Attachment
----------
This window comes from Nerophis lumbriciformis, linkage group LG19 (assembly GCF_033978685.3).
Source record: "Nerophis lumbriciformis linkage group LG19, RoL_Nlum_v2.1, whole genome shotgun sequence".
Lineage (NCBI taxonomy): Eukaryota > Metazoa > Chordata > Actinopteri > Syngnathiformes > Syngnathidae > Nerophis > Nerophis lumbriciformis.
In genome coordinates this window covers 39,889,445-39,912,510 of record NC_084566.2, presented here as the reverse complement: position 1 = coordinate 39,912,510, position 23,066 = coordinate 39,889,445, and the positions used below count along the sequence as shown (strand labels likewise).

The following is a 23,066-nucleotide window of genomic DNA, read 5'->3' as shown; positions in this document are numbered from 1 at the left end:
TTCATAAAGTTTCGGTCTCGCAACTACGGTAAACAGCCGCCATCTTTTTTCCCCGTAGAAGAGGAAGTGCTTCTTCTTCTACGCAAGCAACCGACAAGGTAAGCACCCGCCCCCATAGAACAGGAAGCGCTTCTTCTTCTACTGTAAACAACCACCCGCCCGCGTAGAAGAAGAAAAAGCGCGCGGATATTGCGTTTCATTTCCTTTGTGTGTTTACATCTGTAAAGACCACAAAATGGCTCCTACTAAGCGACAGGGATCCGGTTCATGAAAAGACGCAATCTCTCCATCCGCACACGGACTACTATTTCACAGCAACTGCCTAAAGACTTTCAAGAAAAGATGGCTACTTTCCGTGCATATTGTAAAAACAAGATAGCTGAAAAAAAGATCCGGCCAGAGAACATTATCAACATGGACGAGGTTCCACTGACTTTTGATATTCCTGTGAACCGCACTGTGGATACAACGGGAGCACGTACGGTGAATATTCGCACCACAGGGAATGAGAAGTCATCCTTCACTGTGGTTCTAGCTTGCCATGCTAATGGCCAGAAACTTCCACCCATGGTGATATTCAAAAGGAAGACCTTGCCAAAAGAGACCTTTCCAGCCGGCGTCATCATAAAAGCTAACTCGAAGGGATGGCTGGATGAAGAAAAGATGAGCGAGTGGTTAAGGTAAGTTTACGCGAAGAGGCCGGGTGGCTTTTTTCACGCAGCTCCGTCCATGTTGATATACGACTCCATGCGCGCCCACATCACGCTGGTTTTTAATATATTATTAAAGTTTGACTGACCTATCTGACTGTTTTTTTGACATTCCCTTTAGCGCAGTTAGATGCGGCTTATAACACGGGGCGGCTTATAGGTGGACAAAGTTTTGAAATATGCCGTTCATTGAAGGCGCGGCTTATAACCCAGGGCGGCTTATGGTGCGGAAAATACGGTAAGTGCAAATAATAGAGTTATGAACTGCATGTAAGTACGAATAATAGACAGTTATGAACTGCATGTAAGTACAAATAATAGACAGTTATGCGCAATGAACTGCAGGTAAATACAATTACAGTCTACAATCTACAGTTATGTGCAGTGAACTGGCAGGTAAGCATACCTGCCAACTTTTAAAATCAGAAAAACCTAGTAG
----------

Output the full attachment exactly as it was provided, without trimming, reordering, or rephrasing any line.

This window comes from Nerophis lumbriciformis, linkage group LG19 (assembly GCF_033978685.3).
Source record: "Nerophis lumbriciformis linkage group LG19, RoL_Nlum_v2.1, whole genome shotgun sequence".
Lineage (NCBI taxonomy): Eukaryota > Metazoa > Chordata > Actinopteri > Syngnathiformes > Syngnathidae > Nerophis > Nerophis lumbriciformis.
In genome coordinates this window covers 39,889,445-39,912,510 of record NC_084566.2, presented here as the reverse complement: position 1 = coordinate 39,912,510, position 23,066 = coordinate 39,889,445, and the positions used below count along the sequence as shown (strand labels likewise).

The following is a 23,066-nucleotide window of genomic DNA, read 5'->3' as shown; positions in this document are numbered from 1 at the left end:
TTCATAAAGTTTCGGTCTCGCAACTACGGTAAACAGCCGCCATCTTTTTTCCCCGTAGAAGAGGAAGTGCTTCTTCTTCTACGCAAGCAACCGACAAGGTAAGCACCCGCCCCCATAGAACAGGAAGCGCTTCTTCTTCTACTGTAAACAACCACCCGCCCGCGTAGAAGAAGAAAAAGCGCGCGGATATTGCGTTTCATTTCCTTTGTGTGTTTACATCTGTAAAGACCACAAAATGGCTCCTACTAAGCGACAGGGATCCGGTTCATGAAAAGACGCAATCTCTCCATCCGCACACGGACTACTATTTCACAGCAACTGCCTAAAGACTTTCAAGAAAAGATGGCTACTTTCCGTGCATATTGTAAAAACAAGATAGCTGAAAAAAAGATCCGGCCAGAGAACATTATCAACATGGACGAGGTTCCACTGACTTTTGATATTCCTGTGAACCGCACTGTGGATACAACGGGAGCACGTACGGTGAATATTCGCACCACAGGGAATGAGAAGTCATCCTTCACTGTGGTTCTAGCTTGCCATGCTAATGGCCAGAAACTTCCACCCATGGTGATATTCAAAAGGAAGACCTTGCCAAAAGAGACCTTTCCAGCCGGCGTCATCATAAAAGCTAACTCGAAGGGATGGCTGGATGAAGAAAAGATGAGCGAGTGGTTAAGGTAAGTTTACGCGAAGAGGCCGGGTGGCTTTTTTCACGCAGCTCCGTCCATGTTGATATACGACTCCATGCGCGCCCACATCACGCTGGTTTTTAATATATTATTAAAGTTTGACTGACCTATCTGACTGTTTTTTTGACATTCCCTTTAGCGCAGTTAGATGCGGCTTATAACACGGGGCGGCTTATAGGTGGACAAAGTTTTGAAATATGCCGTTCATTGAAGGCGCGGCTTATAACCCAGGGCGGCTTATGGTGCGGAAAATACGGTAAGTGCAAATAATAGAGTTATGAACTGCATGTAAGTACGAATAATAGACAGTTATGAACTGCATGTAAGTACAAATAATAGACAGTTATGCGCAATGAACTGCAGGTAAATACAATTACAGTCTACAATCTACAGTTATGTGCAGTGAACTGGCAGGTAAGCATACCTGCCAACTTTTAAAATCAGAAAAACCTAGTAG